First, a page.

The list of mistakes was enormous. Once the name of the patient leaked, her mother, who lived in a Galician village in the province of Lugo, in the north of Spain, was harassed. Another of these mistakes was that obituaries were prepared in advance – because it was assumed that the patient would die imminently – and were published by mistake on several national media websites, including COPE (who later denied it on Twitter) or (who repeated news agency information). The newspaper El Mundo also published an op-ed by Santiago González titled Un país algo raro (“Quite an unusual country”), which described the event as «the imminent death» (González, 2014).

ANIS published an announcement (ANIS, 2014a) asking healthcare officials to offer as much information as possible with complete transparency and veracity, to avoid rumours and contradictory messages, to provide adequate expert voices, to respect the privacy of the patient, her family and environment, and to listen to their health communication experts.

In addition, they asked the media to offer rigorous and verified information, to avoid unfounded rumours and speculation, to select expert sources as communicators, to respect the privacy of those affected, and to put healthcare professionals in charge of the information during the crisis.

In these troubled times, charlatans of all kinds emerged trying to sell their magical remedies to cure Ebola with rectal ozone therapy, sea water, oregano oil, medicinal herbs or harmful chlorine by-products. A helpful article in El País reported the situation (Salas, 2014). Another example of great journalism was Carlos Alsina’s monologue on the radio station Onda Cero, titled Historia de este brote de ébola (“The history of this Ebola outbreak”) (Alsina, 2014).

After four days of confusion, on Friday 10 October the Vice-President of the Spanish Government, Soraya Sáenz de Santamaría, took control of the crisis and named Fernando Simón, an expert on the issue and not a politician, as the spokesperson for the special committee. His composure, knowledge and cautious messages contributed to appeasing both the press and the public.

However, mistakes continued from the journalistic point of view, with a cover of El Periódico de Cataluña on 10 October in which the patient could be seen in her hospital room. The picture was a screenshot taken from a monitor watching the patient, and its use was even justified by the newspaper’s director (Hernández, 2014). Several paparazzi took photographs of the patient’s room from the building across the street from the hospital, which ended up on newspaper covers such as that of Abc on 12 October. To prevent the press from taking more photographs, the shutters on Teresa Romero’s room were lowered, a decision which was criticised by her healthcare professionals, because it made their work more difficult. Other media such as El País, published pictures online, but then had to remove them and subsequently apologise. 

On 13 October, ANIS published a second announcement, regretting the appearance of these pictures «without her consent and with the pictures being unnecessary for providing information about the process, as they bring no new information and violate the patient’s right to privacy. Nothing justifies the dissemination of these pictures, which threaten the nursing assistant’s privacy, as well as the privacy of the professionals who take care of her» (ANIS, 2014b).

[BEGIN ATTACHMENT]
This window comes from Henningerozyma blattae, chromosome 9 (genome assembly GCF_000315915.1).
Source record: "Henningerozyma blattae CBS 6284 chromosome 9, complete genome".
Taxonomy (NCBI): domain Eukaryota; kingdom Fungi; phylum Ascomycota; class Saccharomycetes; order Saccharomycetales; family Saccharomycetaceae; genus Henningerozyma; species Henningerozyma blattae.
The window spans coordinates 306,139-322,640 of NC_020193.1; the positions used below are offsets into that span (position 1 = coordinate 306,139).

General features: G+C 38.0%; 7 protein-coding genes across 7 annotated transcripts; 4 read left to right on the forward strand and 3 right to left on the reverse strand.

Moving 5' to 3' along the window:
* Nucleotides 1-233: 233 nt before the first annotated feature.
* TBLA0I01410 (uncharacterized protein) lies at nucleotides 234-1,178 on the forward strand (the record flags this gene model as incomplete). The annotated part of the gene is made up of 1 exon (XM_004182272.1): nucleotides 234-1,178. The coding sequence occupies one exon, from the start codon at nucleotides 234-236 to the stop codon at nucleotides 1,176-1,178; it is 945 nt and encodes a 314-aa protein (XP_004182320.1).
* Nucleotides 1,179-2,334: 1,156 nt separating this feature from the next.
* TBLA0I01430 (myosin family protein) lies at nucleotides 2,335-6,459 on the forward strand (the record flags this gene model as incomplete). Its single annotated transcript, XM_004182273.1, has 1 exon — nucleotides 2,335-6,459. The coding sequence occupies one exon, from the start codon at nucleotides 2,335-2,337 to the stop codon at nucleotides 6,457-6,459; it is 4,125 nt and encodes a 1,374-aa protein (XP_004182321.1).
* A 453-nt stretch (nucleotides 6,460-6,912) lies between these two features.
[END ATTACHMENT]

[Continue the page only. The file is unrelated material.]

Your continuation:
The announcement also insisted that journalists must know that the right to privacy prevails over the right to information in our legal system: in the year 2000 the Constitutional Court was very emphatic on the limits of the right of information regarding individual’s private lives. ANIS’s statement was based on the fact that the fundamental right to privacy recognised by Article 18.1 of the Constitution tries to guarantee an area of individuals’ lives related to respect for their dignity as a person and protect them against the action and knowledge of others. For this reason, no one can be required to passively bear the disclosure of real or alleged information about their private, personal or family life.

The last episode in this shameful communication crisis was the proliferation of hoaxes on social networks, with fake screenshots from prestigious media outlets informing readers about a second Ebola outbreak (sic) in a hospital in Denia (Spain), that the first victim had been registered in the Vallecas district in Madrid or that the maximum state of alert had been decreed in south Madrid and in the district of El Pilar, which were controlled by the army.

If we do not change the way we act, we will live through more phenomena of this kind. For instance, only this year, the WHO’s communication policy was once again questioned because of ambiguous messages on the matter of processed red meat and its connection to cancer. The specialisation of the press and, above all, putting common sense and rigour over sensationalism are the solutions required to prevent errors like these in the future.


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© Mètode 2016 - 88. Online only. Communicating health - Winter 2015/16

Freelance journalist specialising in health. He is the Vice-President of the National Association of Health Journalists (ANIS), which awarded him the prize for best communication work in 2014. He is also a member of the Spanish Association of Scientific Communication (AECC) and the Association of Biotechnology Communicators (ACB). He is Professor in Scientific Communication for the Master’s Degree at the Pharmaceutical Industry Scientific Departments (ESAME Foundation – University of Barcelona). He currently collaborates with the science supplement «BigVang» at La Vanguardia, the health supplements of El País, La Razón, and Diario Médico, and the journal El Médico.